The feasibility and efficacy of the Individual Burden of Psoriasis (I-BOP) tool for assessing the impact of psoriasis on patients’ quality of life is supported by study data published in Clinical, Cosmetic and Investigational Dermatology. Developed by healthcare professionals, the I-BOP was highly correlated with other validated scales of psoriasis burden and displayed high test-retest reliability.
A group of experts in questionnaire design and dermatology collaborated to design the I-BOP. The initial I-BOP comprised 54 questions, each of which asked patients to rate the effect of psoriasis on activities of daily life. This questionnaire was administered to a random sample of patients at the investigators’ practice facilities in France. An exploratory factor analysis was conducted to identify latent constructs. Questions with too low or too high inter-feature correlation were eliminated. The remaining questions were administered to a validation cohort of patients at the same practice facilities. Patients in the validation cohort also completed the 12-feature Short Form Health Survey, Dermatology Life Quality Index, and Perceived Stress Scale. The I-BOP was externally validated by comparing these questionnaire outcomes to that of the I-BOP. Some patients completed the questionnaire twice, through which test-retest reliability was calculated.
Data from 208 patients were used to develop the I-BOP. Non-discriminating questions—or questions for which >90% of patients provided identical answers—were eliminated from the questionnaire, resulting in an 18-feature I-BOP. Exploratory factor analysis eliminated 8 additional questions, resulting in a 10-feature questionnaire, which was administered to a cohort of 550 patients. Internal coherence was high in this cohort, with a Cronbach’s alpha coefficient of 0.9 for the entire questionnaire. The I-BOP was highly correlated with the physical and mental indices of the Short Form Health Survey, the Dermatology Life Quality Index, and the Perceived Stress Scale. Test-retest reliability was assessed using data from 58 participants. Reproducibility was very good; total intra-class correlation was 0.98. The original French version was translated to English to ensure cross-cultural validity.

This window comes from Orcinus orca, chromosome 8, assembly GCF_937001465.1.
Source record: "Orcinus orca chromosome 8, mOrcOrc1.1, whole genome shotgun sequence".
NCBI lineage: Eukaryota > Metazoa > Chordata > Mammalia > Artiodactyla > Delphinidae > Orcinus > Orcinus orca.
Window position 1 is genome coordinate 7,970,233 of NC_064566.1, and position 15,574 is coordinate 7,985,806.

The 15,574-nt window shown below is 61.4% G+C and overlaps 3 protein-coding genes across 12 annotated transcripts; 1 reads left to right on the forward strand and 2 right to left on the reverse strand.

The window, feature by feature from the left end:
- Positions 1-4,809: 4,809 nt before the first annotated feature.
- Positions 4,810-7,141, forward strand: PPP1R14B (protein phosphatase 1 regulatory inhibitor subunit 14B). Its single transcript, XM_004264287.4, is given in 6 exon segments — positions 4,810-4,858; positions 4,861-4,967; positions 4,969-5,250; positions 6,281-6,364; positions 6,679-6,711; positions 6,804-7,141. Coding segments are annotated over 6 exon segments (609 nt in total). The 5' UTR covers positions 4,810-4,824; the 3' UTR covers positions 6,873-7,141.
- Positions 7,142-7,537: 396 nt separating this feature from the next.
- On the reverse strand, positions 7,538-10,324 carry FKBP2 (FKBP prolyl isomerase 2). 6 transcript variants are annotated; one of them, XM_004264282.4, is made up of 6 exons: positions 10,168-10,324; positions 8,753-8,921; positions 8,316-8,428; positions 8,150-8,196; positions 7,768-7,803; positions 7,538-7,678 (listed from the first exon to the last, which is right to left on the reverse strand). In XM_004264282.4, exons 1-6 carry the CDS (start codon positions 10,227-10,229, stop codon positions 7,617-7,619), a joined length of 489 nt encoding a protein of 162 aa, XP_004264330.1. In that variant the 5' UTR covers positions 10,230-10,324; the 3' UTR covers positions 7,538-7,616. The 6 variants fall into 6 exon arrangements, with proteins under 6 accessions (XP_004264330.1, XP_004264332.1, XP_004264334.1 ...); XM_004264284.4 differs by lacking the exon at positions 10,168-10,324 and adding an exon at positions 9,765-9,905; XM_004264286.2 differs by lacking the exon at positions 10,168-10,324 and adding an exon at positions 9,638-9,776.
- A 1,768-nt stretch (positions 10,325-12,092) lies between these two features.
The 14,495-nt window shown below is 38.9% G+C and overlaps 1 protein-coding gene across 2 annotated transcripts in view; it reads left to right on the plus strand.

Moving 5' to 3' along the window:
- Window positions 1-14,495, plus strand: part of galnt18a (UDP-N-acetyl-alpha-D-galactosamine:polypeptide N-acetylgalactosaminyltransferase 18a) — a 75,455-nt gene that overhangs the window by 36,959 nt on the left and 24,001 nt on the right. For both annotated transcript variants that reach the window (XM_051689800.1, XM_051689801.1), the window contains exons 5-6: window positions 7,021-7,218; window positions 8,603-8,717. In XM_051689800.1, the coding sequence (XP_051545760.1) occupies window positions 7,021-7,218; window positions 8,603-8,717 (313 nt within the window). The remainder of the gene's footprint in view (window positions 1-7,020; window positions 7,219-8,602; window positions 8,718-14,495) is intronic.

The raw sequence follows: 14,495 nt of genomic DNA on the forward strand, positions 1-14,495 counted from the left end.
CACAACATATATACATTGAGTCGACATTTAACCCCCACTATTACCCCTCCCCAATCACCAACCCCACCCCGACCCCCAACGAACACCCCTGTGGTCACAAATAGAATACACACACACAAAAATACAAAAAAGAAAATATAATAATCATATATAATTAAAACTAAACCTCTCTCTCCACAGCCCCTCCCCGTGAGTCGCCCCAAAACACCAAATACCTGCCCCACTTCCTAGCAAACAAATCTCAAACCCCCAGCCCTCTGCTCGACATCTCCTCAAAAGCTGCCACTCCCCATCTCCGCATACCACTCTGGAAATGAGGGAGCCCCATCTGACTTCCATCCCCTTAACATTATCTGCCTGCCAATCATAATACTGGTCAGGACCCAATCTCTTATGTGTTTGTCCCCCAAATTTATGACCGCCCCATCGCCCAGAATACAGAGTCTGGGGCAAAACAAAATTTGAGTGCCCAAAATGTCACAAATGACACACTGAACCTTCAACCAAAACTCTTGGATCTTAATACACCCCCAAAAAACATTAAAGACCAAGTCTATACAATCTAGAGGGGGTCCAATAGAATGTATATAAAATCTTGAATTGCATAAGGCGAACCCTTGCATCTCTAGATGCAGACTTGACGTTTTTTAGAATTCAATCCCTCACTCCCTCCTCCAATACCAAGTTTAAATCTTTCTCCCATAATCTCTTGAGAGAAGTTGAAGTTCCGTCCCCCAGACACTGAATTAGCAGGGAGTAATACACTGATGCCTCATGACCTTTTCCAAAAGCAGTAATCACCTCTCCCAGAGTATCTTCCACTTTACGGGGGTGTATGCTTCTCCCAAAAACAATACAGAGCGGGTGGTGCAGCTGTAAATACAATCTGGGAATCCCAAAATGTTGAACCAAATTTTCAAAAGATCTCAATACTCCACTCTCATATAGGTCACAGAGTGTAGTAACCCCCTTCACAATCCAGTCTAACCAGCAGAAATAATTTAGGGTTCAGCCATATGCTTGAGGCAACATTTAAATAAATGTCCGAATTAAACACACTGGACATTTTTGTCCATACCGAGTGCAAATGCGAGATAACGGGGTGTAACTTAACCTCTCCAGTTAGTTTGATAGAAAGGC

As study limitations, investigators noted that these data may not be applicable to pediatric patients; development of a questionnaire for children is ongoing. Further, the development and validation cohorts were derived from a French population, which may limit generalizability to patients in other countries.
The I-BOP represents a means of assessing the overall burden of psoriasis experienced by patients. It is unique from other tools, which tend to measure specific domains of burden rather than overall impact. “[The I-BOP] may help to better appreciate the multidimensional nature of psoriasis…[I]t may help to better understand the individual burden of psoriasis patients and as such may play a key role in the decision-making process,” investigators wrote.
Disclosure: Several study authors declared affiliations with the pharmaceutical industry.
Please see the original reference for a full list of authors’ disclosures.
Ezzedine K, Fougerousse AC, Aubert R, et al. Individual Burden of Psoriasis (I-BOP): building and validation of a new scoring tool for patients with psoriasis. Clin Cosmet Investig Dermatol. 2020;13:325–332